WASHINGTON, July 9 (UPI) -- The Justice Department and the American Civil Liberties Union are at war over what the ACLU says are deliberate misrepresentations of the USA Patriot Act.
The department strongly denies ACLU allegations that it is misleading the public about the sweeping surveillance provisions of the massive anti-terrorism law.
The battle between the civil liberties group and the department is fully joined as Congress considers the proposed USA Patriot II Act, which would extend some of the domestic spying provisions of its predecessor.
At stake is public opinion and the opinion of members of Congress who are being asked to enact or block the proposed law.
The ACLU released a report Wednesday, "Seeking Truth from Justice," that concludes the Justice Department participated in a "pattern of deceit" about the effects of the first USA Patriot Act on average Americans.
"It is time for the Justice Department to stop misleading the American people," the report says. The USA Patriot Act was enacted by Congress in 2001 "with minimal discussion and debate in the panicked weeks after 9-11."
Justice Department spokesman Mark Corallo had just barely glanced at the report Wednesday morning, but his name is all over it. The report repeatedly cites quotes from Corallo and from Attorney General John Ashcroft as examples of misrepresentation.
The quotes were taken out of context, Corallo said, and are missing the qualifiers he made in the second part of his answers to questions.
A frustrated Corallo also urged the public to read the actual language of the act to see if it is being misrepresented.
"The Patriot Act was passed by an overwhelming bipartisan majority of the United States Congress," Corallo said in a phone interview. "It is the single most important tool the Congress has given federal law enforcement to prevent terrorist attacks."
He pointed out that "the federal appeals courts have consistently upheld our authority under the USA Patriot Act."
Nor, he said, does the act give the department sweeping new powers.
"The USA Patriot Act simply allows us to apply tools that we already had to fight organized crime and drug trafficking to terrorism," he said. "The Patriot Act goes an extra step in prohibiting investigations of United States citizens and green card holders solely on the basis of their First Amendment activities" -- political expression. "That's something that our critics never mention."
Corallo repeatedly urged members of the public to read the act and decide for themselves about its effects.
"When the average American reads the act and sees that language, they understand that what we are doing is protecting them from terrorism and protecting their civil liberties," he said.
In a statement announcing the release of Wednesday's report, the ACLU said that it has "found a consistent pattern of factually inaccurate assertions by the Department of Justice in statements to the media and Congress, statements that mischaracterize the scope, potential impact and likely harm of the now-notorious ... act."
The report contrasts Justice Department statements about the act with the language of the act itself, the ACLU statement said.
"If the Justice Department wishes to convince the American people and their elected representatives that it carries the Constitution with it at all times during its prosecution of the war on terror, it must be conscientious with the truth," Laura W. Murphy, director of the ACLU Washington Legislative Office, said in the statement.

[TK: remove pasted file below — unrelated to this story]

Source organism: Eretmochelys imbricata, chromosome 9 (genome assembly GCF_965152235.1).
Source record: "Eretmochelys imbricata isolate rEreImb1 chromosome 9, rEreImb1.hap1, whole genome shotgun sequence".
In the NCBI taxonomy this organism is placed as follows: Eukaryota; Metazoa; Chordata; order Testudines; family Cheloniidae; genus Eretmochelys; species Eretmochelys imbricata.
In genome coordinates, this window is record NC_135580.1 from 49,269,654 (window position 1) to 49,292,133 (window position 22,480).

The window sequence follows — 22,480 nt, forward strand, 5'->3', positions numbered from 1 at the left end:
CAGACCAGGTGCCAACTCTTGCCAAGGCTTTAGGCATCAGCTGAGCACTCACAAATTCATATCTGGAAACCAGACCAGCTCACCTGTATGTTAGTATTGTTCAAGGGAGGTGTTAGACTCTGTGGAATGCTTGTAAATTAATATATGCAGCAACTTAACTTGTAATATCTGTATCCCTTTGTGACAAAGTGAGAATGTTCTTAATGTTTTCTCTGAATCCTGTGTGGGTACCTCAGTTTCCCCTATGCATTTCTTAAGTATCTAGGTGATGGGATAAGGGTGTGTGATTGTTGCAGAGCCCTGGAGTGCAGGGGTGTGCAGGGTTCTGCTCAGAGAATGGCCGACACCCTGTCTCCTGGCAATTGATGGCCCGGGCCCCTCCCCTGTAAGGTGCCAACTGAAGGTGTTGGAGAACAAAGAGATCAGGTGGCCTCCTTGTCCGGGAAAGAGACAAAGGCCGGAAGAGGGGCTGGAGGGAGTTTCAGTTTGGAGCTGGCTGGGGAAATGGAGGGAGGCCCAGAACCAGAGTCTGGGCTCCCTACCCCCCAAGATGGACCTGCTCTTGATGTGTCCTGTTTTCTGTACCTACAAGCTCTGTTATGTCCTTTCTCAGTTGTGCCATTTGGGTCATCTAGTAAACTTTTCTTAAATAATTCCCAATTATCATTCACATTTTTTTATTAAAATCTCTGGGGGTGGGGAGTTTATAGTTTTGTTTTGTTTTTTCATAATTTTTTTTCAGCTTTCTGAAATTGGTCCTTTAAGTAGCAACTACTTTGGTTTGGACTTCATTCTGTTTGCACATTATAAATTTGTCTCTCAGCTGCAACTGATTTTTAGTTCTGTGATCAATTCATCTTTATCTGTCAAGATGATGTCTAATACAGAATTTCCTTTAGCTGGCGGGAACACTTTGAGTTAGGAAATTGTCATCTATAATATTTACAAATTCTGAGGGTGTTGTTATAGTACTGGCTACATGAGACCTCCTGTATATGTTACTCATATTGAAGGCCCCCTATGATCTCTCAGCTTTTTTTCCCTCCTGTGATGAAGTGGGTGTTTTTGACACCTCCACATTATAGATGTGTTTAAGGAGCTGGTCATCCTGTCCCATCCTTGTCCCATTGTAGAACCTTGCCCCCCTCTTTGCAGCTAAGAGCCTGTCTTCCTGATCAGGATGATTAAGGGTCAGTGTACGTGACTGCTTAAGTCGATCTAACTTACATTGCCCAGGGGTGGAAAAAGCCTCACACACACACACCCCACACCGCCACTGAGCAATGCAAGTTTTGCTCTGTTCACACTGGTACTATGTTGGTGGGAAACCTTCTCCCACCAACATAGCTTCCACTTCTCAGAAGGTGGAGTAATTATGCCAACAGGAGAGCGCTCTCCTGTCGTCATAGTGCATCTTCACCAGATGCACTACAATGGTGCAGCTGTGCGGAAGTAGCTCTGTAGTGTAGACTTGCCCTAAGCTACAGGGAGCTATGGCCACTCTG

"That the department and its allies would repeatedly misrepresent the scope and nature of new surveillance powers is troubling, to say the least," said Ann Beeson, ACLU associate legal director.
The statement particularly targeted what it called the department's "repeated assertion that the USA Patriot Act's surveillance provisions cannot be used against U.S. citizens. In fact, the surveillance provisions are applicable to citizens and non-citizens alike. Some of the surveillance provisions can be used even against citizens who are not suspected of espionage, terrorism or crime of any kind."
The statement also cited what it said was the department's "repeated assertion that section 215 of the Patriot Act, which permits the government to demand that any organization -- including a library, bookstore, or hospital -- turn its records over to the FBI, cannot be invoked unless the government can show 'probable cause.' In fact," the statement said, "the law contains no such restriction. Section 215 requires only that the government declare that the records are 'sought for' an ongoing investigation. The 'sought for' standard is an extremely lenient one, and it bears no resemblance to 'probable cause.'"
The statement added that "the standard is so low is especially troubling in light of the attorney general's recent acknowledgement (at a June 2003 congressional hearing) that the FBI could use section 215 to obtain not only library and bookstore records but also computer files, educational records, and even genetic information."
The full report is accessible from aclu.org.
It quotes Justice Department officials in newspaper stories across the country.
Among the "half-truths" cited by the report is the Justice Department assertion that investigators must "convince a judge" to obtain records under section 215.
The language of the act, the report says, only requires certification that the records are needed, not proof of any kind.
Among the outright "falsehoods" cited by the report is a Justice Department's assertion that investigators have no interest "in looking at the book preferences of Americans."
"Democratic societies are based on checks and balances," the report says, "not on blind faith in the good intentions of government officials."
The report points to a Justice Department inspector general's investigation that found abuses of illegal immigrants detained in the wake of the Sept. 11, 2001, terror attacks.